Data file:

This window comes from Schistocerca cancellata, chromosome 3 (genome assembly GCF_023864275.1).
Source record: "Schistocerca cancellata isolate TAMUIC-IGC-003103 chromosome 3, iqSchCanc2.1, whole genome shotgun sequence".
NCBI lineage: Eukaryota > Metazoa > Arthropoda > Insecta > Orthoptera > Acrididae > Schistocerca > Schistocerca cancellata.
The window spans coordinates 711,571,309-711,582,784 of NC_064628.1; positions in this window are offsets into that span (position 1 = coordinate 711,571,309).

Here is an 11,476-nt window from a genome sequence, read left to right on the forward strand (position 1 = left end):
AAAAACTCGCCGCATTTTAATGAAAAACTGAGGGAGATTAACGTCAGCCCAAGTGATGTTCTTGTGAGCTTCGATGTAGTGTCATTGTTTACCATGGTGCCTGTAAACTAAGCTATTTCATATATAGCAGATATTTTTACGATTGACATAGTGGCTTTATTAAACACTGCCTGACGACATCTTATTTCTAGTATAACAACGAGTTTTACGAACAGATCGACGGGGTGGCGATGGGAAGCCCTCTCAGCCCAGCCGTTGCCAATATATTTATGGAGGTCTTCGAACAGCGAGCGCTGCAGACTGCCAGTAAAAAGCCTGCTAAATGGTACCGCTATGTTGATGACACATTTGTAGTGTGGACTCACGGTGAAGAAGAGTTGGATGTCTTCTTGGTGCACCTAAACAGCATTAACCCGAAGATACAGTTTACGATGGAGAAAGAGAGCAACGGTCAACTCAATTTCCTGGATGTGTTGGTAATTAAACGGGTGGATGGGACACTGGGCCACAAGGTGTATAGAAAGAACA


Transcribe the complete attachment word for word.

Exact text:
This window comes from Schistocerca cancellata, chromosome 3 (genome assembly GCF_023864275.1).
Source record: "Schistocerca cancellata isolate TAMUIC-IGC-003103 chromosome 3, iqSchCanc2.1, whole genome shotgun sequence".
NCBI lineage: Eukaryota > Metazoa > Arthropoda > Insecta > Orthoptera > Acrididae > Schistocerca > Schistocerca cancellata.
The window spans coordinates 711,571,309-711,582,784 of NC_064628.1; positions in this window are offsets into that span (position 1 = coordinate 711,571,309).

Here is an 11,476-nt window from a genome sequence, read left to right on the forward strand (position 1 = left end):
AAAAACTCGCCGCATTTTAATGAAAAACTGAGGGAGATTAACGTCAGCCCAAGTGATGTTCTTGTGAGCTTCGATGTAGTGTCATTGTTTACCATGGTGCCTGTAAACTAAGCTATTTCATATATAGCAGATATTTTTACGATTGACATAGTGGCTTTATTAAACACTGCCTGACGACATCTTATTTCTAGTATAACAACGAGTTTTACGAACAGATCGACGGGGTGGCGATGGGAAGCCCTCTCAGCCCAGCCGTTGCCAATATATTTATGGAGGTCTTCGAACAGCGAGCGCTGCAGACTGCCAGTAAAAAGCCTGCTAAATGGTACCGCTATGTTGATGACACATTTGTAGTGTGGACTCACGGTGAAGAAGAGTTGGATGTCTTCTTGGTGCACCTAAACAGCATTAACCCGAAGATACAGTTTACGATGGAGAAAGAGAGCAACGGTCAACTCAATTTCCTGGATGTGTTGGTAATTAAACGGGTGGATGGGACACTGGGCCACAAGGTGTATAGAAAGAACA